Your Last Will and Testament
A Simple Will sets forth the wishes of the person writing the Will, the “Testator”, and provides for the distribution of his estate after his or her death. A common gift in a Simple Will reads “to Joe, if Joe survives me, otherwise to Mary.” The gift is not held until Joe reaches a certain age, or attains a certain goal, such as after graduating from college. There are no restrictions on the gift to Joe, other than that he is living at the date of death of the Testator.
A Simple Will only disposes of the Testator’s “probate assets,” which are those assets that are owned by the Testator, in the Testator’s own name, alone, at the time of the Testator’s death. It will not dispose of any assets which were held jointly with right of survivorship by the Testator with others, or any assets on which the Testator named a beneficiary (i.e., a payable on death beneficiary).
Writing a Will does not ensure that Probate will not occur. In fact, Simple Wills are typically administered through the Probate Court. Think of a Simple Will as a “roadmap” for the Probate Court. Also, a Will must be filed after the Testator’s death and becomes a public record.
Supplemental or Special Needs Trusts
A Supplemental or Special Needs Trust (“SNT”) is typically established as an irrevocable trust. It is our intention when creating an SNT to provide for the use of family wealth as a supplement to public benefits. Generally, public benefits for the disabled person take into account assets that the disabled person owns or controls. When an SNT is used to hold assets, so long as the disabled beneficiary does not have demand rights, does not participate in funding the SNT, and is not the Trustee, the assets in the SNT should not be countable resources for purpose of calculating his or her public benefits.
In certain circumstances, public benefits provided to someone who has an SNT must be repaid upon the death of the disabled person. This depends on the type of benefits received. While payback may not seem like an ideal result, it does allow for the postponement of costs associated with care until after death, and often results in the net cost being lower, in that it is paid at the public source rate and not private pay rate. Payback does not apply in all cases.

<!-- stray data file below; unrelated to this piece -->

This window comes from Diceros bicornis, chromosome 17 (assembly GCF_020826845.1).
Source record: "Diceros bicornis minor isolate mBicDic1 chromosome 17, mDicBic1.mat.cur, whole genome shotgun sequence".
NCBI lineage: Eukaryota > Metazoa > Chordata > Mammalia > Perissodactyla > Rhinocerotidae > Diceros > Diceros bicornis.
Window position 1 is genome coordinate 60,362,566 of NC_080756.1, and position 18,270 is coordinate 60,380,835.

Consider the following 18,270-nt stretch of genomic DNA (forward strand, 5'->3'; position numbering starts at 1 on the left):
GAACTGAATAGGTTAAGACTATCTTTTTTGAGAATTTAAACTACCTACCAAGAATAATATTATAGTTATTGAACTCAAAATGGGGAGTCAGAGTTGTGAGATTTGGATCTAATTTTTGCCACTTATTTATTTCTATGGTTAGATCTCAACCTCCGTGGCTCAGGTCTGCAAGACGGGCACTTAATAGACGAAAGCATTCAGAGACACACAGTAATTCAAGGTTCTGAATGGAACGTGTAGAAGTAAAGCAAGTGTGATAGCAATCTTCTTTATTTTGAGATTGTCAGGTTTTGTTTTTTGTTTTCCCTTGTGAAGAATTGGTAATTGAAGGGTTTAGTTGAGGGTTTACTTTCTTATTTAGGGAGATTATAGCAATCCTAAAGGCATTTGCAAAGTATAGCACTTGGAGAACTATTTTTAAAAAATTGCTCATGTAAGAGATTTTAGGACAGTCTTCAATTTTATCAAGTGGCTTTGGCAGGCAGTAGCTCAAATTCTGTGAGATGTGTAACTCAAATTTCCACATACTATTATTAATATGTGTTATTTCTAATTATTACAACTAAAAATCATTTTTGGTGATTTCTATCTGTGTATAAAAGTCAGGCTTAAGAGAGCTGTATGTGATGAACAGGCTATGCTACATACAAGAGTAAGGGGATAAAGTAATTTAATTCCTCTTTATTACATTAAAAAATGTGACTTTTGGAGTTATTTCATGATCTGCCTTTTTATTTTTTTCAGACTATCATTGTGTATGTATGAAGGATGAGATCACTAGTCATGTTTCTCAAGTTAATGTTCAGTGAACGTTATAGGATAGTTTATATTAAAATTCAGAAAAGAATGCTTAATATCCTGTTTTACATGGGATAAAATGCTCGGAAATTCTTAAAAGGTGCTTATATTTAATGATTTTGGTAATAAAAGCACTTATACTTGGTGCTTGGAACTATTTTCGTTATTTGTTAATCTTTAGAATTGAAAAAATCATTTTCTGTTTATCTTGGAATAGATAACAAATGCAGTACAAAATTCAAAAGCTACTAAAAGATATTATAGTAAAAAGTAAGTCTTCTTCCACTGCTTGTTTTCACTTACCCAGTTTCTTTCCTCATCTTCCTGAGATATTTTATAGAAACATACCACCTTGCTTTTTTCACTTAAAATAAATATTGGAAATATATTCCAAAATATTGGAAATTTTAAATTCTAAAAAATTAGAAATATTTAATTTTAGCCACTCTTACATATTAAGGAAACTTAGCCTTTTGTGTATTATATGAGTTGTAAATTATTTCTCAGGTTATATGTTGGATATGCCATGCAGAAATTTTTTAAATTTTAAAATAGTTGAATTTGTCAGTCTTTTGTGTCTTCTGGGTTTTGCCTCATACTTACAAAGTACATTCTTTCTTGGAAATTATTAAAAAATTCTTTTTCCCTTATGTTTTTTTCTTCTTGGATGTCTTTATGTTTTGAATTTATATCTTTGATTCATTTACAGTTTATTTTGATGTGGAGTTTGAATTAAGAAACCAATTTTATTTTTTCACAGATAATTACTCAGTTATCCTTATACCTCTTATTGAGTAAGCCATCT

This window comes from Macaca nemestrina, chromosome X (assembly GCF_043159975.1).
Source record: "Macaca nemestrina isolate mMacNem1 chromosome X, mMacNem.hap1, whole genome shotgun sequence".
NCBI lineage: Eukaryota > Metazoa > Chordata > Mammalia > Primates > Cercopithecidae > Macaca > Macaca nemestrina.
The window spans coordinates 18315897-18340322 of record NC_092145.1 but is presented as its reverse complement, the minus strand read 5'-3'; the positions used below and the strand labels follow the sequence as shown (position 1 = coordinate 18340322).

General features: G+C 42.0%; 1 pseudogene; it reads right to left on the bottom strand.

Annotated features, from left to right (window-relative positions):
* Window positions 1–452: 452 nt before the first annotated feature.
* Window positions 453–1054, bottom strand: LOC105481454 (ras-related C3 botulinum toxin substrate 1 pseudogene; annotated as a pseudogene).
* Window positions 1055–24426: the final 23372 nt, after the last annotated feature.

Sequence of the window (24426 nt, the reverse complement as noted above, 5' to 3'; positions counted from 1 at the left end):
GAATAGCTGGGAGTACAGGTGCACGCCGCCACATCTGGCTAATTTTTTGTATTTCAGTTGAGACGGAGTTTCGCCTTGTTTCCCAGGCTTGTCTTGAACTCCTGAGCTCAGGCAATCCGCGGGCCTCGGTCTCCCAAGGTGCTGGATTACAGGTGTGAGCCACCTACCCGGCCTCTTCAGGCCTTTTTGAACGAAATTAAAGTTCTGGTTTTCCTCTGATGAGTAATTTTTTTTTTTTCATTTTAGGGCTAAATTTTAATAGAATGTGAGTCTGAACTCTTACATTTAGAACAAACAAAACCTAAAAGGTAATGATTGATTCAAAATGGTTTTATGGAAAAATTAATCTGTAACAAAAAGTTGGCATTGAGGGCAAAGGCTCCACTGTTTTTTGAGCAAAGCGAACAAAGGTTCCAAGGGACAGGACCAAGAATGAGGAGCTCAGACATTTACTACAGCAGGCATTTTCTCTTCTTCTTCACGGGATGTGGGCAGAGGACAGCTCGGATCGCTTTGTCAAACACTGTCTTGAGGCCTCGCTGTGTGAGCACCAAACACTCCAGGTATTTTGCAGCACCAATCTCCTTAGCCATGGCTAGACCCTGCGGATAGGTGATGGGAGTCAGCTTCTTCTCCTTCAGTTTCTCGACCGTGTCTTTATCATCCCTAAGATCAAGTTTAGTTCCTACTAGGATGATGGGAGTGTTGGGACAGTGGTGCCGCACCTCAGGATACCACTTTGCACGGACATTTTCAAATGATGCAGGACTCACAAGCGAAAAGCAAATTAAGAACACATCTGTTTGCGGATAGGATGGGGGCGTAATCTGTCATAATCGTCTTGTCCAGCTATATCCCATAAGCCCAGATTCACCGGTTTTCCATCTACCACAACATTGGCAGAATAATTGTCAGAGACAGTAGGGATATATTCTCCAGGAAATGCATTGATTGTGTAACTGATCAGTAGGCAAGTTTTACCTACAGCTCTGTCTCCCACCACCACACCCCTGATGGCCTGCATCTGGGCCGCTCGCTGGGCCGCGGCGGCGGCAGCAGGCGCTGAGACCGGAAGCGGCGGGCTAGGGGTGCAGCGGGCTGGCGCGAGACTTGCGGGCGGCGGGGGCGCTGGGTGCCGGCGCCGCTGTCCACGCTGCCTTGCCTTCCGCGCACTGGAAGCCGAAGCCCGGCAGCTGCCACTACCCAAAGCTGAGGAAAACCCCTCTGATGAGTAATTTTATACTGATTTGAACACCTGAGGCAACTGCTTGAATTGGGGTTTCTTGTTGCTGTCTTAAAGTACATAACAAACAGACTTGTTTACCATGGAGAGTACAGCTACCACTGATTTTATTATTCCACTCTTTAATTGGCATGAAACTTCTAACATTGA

Administration of the SNT
The SNT must have its own Taxpayer Identification Number (TIN).The Trustee may need to file annual income tax returns for the SNT, reporting income and expenses of the SNT, as well as any distributions made during the year.
The Trustee must carefully follow the distribution provisions and keep detailed records of all SNT activity, including records of all uses of funds. If the Beneficiary is receiving any public benefits, these records should be as comprehensive as possible.
There are many benefits to choosing a Trust, including the following:
- Avoiding Probate
- Providing for Long-Term Needs (e.g. Minor Children, Special Needs)
- Utilizing Special Tax Provisions (in certain cases)
- Increasing Flexibility of Dispositions
- Increasing Privacy for Estate Disbursements and Life-Time Needs
The use of a Trust for estate planning can help achieve the following goals: (1) it provides a means of avoiding probate (2) it provides long-term asset management potential to assist with the care of minors or others with special needs; (3) it can take advantage of certain tax-saving provisions; (4) it provides flexibility with regard to the terms of asset disposition; and (5) it can prove to be far more private than a Will or a general power of attorney.
Illinois Trust Lawyers
At its most basic level, a Trust is a legal entity that can own or control assets. For many people, it is a terrific way to ensure that their assets are distributed according to their plans after their death. The person in charge of the Trust is known as the “Trustee”, while the person who establishes the Trust is called either the “Settlor” or “Trustor”. The person whom the assets in the Trust will benefit is the known as the “Beneficiary”. A Trust generally benefits one or more lifetime Beneficiaries and one or more after-death Beneficiaries.
1. Avoiding Probate:
A Trust provides a means of avoiding probate. Assets held in trust name are no longer “owned” by the person in control of the Trust. Therefore, to avoid probate with a Trust, you must not only create the Trust, but it must also be funded prior to the death of the Settlor. To fund a Trust, assets should be retitled into Trust name, or the Trust should be listed as the payable on death beneficiary of the asset. The procedure for accomplishing this generally is not difficult, but must be carefully done. Furthermore, retitling assets in Trust name will not affect your ability to utilize them. In a revocable Trust where the Settlor is the Trustee and Beneficiary, the Settlor may sell, transfer, deplete, etc. the assets as if they were not placed in Trust. Not all assets may be owned by a Trust. You are advised to seek specific advice of legal counsel and financial advisors as you determine which assets should be held by a Trust.
2. Long Term Asset Management:
The use of a Trust can provide significantly increased flexibility regarding the timing of the disposition of property.